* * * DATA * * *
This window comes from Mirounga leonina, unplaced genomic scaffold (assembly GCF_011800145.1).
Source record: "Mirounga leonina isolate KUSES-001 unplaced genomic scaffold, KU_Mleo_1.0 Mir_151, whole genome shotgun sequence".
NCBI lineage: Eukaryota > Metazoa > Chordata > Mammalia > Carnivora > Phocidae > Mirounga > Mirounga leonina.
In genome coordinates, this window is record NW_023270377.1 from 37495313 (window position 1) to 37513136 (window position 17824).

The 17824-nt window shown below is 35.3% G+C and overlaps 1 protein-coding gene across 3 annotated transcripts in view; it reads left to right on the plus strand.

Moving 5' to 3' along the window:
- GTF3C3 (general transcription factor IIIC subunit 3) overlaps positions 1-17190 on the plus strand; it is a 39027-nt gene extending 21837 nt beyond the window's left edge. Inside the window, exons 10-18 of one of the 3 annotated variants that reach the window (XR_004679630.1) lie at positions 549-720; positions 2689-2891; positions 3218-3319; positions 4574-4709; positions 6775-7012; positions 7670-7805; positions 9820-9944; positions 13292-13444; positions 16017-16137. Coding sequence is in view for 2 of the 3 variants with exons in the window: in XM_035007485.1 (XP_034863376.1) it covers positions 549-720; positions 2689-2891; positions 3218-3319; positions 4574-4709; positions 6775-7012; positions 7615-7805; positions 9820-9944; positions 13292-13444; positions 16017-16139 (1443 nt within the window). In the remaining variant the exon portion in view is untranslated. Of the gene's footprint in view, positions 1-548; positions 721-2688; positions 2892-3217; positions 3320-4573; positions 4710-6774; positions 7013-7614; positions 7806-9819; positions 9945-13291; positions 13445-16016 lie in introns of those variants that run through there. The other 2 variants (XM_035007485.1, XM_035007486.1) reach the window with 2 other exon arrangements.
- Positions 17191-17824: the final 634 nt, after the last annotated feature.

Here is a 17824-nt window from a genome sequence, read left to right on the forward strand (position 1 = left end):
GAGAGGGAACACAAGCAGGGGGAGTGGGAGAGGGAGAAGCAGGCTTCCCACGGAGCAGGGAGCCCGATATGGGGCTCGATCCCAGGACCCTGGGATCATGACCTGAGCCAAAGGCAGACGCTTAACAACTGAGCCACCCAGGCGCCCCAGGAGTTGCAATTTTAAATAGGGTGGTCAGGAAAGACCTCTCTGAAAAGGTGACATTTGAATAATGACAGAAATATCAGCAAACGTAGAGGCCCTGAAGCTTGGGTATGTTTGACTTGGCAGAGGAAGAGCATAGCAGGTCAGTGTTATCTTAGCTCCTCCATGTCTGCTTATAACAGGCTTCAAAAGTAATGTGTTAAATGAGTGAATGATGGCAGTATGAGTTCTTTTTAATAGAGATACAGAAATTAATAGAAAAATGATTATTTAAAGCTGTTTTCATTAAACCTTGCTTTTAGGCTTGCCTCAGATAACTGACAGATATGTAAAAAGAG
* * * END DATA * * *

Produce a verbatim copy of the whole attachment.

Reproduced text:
This window comes from Mirounga leonina, unplaced genomic scaffold (assembly GCF_011800145.1).
Source record: "Mirounga leonina isolate KUSES-001 unplaced genomic scaffold, KU_Mleo_1.0 Mir_151, whole genome shotgun sequence".
NCBI lineage: Eukaryota > Metazoa > Chordata > Mammalia > Carnivora > Phocidae > Mirounga > Mirounga leonina.
In genome coordinates, this window is record NW_023270377.1 from 37495313 (window position 1) to 37513136 (window position 17824).

The 17824-nt window shown below is 35.3% G+C and overlaps 1 protein-coding gene across 3 annotated transcripts in view; it reads left to right on the plus strand.

Moving 5' to 3' along the window:
- GTF3C3 (general transcription factor IIIC subunit 3) overlaps positions 1-17190 on the plus strand; it is a 39027-nt gene extending 21837 nt beyond the window's left edge. Inside the window, exons 10-18 of one of the 3 annotated variants that reach the window (XR_004679630.1) lie at positions 549-720; positions 2689-2891; positions 3218-3319; positions 4574-4709; positions 6775-7012; positions 7670-7805; positions 9820-9944; positions 13292-13444; positions 16017-16137. Coding sequence is in view for 2 of the 3 variants with exons in the window: in XM_035007485.1 (XP_034863376.1) it covers positions 549-720; positions 2689-2891; positions 3218-3319; positions 4574-4709; positions 6775-7012; positions 7615-7805; positions 9820-9944; positions 13292-13444; positions 16017-16139 (1443 nt within the window). In the remaining variant the exon portion in view is untranslated. Of the gene's footprint in view, positions 1-548; positions 721-2688; positions 2892-3217; positions 3320-4573; positions 4710-6774; positions 7013-7614; positions 7806-9819; positions 9945-13291; positions 13445-16016 lie in introns of those variants that run through there. The other 2 variants (XM_035007485.1, XM_035007486.1) reach the window with 2 other exon arrangements.
- Positions 17191-17824: the final 634 nt, after the last annotated feature.

Here is a 17824-nt window from a genome sequence, read left to right on the forward strand (position 1 = left end):
GAGAGGGAACACAAGCAGGGGGAGTGGGAGAGGGAGAAGCAGGCTTCCCACGGAGCAGGGAGCCCGATATGGGGCTCGATCCCAGGACCCTGGGATCATGACCTGAGCCAAAGGCAGACGCTTAACAACTGAGCCACCCAGGCGCCCCAGGAGTTGCAATTTTAAATAGGGTGGTCAGGAAAGACCTCTCTGAAAAGGTGACATTTGAATAATGACAGAAATATCAGCAAACGTAGAGGCCCTGAAGCTTGGGTATGTTTGACTTGGCAGAGGAAGAGCATAGCAGGTCAGTGTTATCTTAGCTCCTCCATGTCTGCTTATAACAGGCTTCAAAAGTAATGTGTTAAATGAGTGAATGATGGCAGTATGAGTTCTTTTTAATAGAGATACAGAAATTAATAGAAAAATGATTATTTAAAGCTGTTTTCATTAAACCTTGCTTTTAGGCTTGCCTCAGATAACTGACAGATATGTAAAAAGAG